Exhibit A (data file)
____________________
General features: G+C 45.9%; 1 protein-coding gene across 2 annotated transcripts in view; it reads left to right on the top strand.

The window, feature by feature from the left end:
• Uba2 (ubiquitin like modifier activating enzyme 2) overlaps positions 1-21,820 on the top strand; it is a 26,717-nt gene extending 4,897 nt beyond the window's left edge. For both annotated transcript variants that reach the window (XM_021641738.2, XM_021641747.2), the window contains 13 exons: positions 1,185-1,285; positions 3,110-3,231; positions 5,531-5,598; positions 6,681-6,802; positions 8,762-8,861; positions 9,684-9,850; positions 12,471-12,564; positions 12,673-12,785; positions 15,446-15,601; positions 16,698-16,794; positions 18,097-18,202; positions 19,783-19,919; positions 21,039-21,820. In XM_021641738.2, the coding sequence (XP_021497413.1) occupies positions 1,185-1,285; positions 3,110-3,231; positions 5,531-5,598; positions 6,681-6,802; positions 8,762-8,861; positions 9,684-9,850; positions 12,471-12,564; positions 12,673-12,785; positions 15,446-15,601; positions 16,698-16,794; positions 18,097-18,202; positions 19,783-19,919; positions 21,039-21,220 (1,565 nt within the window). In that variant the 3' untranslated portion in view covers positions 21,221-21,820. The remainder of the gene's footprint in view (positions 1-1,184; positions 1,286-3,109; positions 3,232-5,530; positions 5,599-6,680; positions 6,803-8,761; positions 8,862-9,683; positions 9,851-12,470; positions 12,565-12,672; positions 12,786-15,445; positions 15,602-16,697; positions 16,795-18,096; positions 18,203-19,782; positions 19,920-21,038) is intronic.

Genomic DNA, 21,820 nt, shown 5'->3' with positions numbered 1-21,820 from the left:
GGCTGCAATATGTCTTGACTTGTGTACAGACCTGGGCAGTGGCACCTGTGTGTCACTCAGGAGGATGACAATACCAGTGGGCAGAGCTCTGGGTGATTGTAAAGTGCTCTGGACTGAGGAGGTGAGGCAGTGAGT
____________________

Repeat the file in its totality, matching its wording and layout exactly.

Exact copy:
General features: G+C 45.9%; 1 protein-coding gene across 2 annotated transcripts in view; it reads left to right on the top strand.

The window, feature by feature from the left end:
• Uba2 (ubiquitin like modifier activating enzyme 2) overlaps positions 1-21,820 on the top strand; it is a 26,717-nt gene extending 4,897 nt beyond the window's left edge. For both annotated transcript variants that reach the window (XM_021641738.2, XM_021641747.2), the window contains 13 exons: positions 1,185-1,285; positions 3,110-3,231; positions 5,531-5,598; positions 6,681-6,802; positions 8,762-8,861; positions 9,684-9,850; positions 12,471-12,564; positions 12,673-12,785; positions 15,446-15,601; positions 16,698-16,794; positions 18,097-18,202; positions 19,783-19,919; positions 21,039-21,820. In XM_021641738.2, the coding sequence (XP_021497413.1) occupies positions 1,185-1,285; positions 3,110-3,231; positions 5,531-5,598; positions 6,681-6,802; positions 8,762-8,861; positions 9,684-9,850; positions 12,471-12,564; positions 12,673-12,785; positions 15,446-15,601; positions 16,698-16,794; positions 18,097-18,202; positions 19,783-19,919; positions 21,039-21,220 (1,565 nt within the window). In that variant the 3' untranslated portion in view covers positions 21,221-21,820. The remainder of the gene's footprint in view (positions 1-1,184; positions 1,286-3,109; positions 3,232-5,530; positions 5,599-6,680; positions 6,803-8,761; positions 8,862-9,683; positions 9,851-12,470; positions 12,565-12,672; positions 12,786-15,445; positions 15,602-16,697; positions 16,795-18,096; positions 18,203-19,782; positions 19,920-21,038) is intronic.

Genomic DNA, 21,820 nt, shown 5'->3' with positions numbered 1-21,820 from the left:
GGCTGCAATATGTCTTGACTTGTGTACAGACCTGGGCAGTGGCACCTGTGTGTCACTCAGGAGGATGACAATACCAGTGGGCAGAGCTCTGGGTGATTGTAAAGTGCTCTGGACTGAGGAGGTGAGGCAGTGAGT